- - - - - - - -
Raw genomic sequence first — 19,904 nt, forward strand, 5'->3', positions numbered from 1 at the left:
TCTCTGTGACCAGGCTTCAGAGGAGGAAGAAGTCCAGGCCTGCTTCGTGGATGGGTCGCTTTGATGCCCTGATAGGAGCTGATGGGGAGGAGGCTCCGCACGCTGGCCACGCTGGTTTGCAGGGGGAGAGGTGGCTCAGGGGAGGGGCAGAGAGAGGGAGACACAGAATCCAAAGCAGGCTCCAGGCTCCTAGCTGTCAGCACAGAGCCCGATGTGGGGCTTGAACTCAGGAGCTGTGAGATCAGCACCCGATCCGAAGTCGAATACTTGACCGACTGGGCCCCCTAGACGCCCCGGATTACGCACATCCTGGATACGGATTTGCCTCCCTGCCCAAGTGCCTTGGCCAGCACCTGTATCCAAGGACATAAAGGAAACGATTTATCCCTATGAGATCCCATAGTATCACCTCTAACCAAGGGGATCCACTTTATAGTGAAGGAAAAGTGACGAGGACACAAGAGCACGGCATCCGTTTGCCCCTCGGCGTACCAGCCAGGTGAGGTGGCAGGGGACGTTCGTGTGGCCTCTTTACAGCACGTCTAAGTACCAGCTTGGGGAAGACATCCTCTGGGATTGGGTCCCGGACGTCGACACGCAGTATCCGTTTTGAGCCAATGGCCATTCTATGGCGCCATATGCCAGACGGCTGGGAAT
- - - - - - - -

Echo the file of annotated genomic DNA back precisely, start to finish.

Raw genomic sequence first — 19,904 nt, forward strand, 5'->3', positions numbered from 1 at the left:
TCTCTGTGACCAGGCTTCAGAGGAGGAAGAAGTCCAGGCCTGCTTCGTGGATGGGTCGCTTTGATGCCCTGATAGGAGCTGATGGGGAGGAGGCTCCGCACGCTGGCCACGCTGGTTTGCAGGGGGAGAGGTGGCTCAGGGGAGGGGCAGAGAGAGGGAGACACAGAATCCAAAGCAGGCTCCAGGCTCCTAGCTGTCAGCACAGAGCCCGATGTGGGGCTTGAACTCAGGAGCTGTGAGATCAGCACCCGATCCGAAGTCGAATACTTGACCGACTGGGCCCCCTAGACGCCCCGGATTACGCACATCCTGGATACGGATTTGCCTCCCTGCCCAAGTGCCTTGGCCAGCACCTGTATCCAAGGACATAAAGGAAACGATTTATCCCTATGAGATCCCATAGTATCACCTCTAACCAAGGGGATCCACTTTATAGTGAAGGAAAAGTGACGAGGACACAAGAGCACGGCATCCGTTTGCCCCTCGGCGTACCAGCCAGGTGAGGTGGCAGGGGACGTTCGTGTGGCCTCTTTACAGCACGTCTAAGTACCAGCTTGGGGAAGACATCCTCTGGGATTGGGTCCCGGACGTCGACACGCAGTATCCGTTTTGAGCCAATGGCCATTCTATGGCGCCATATGCCAGACGGCTGGGAAT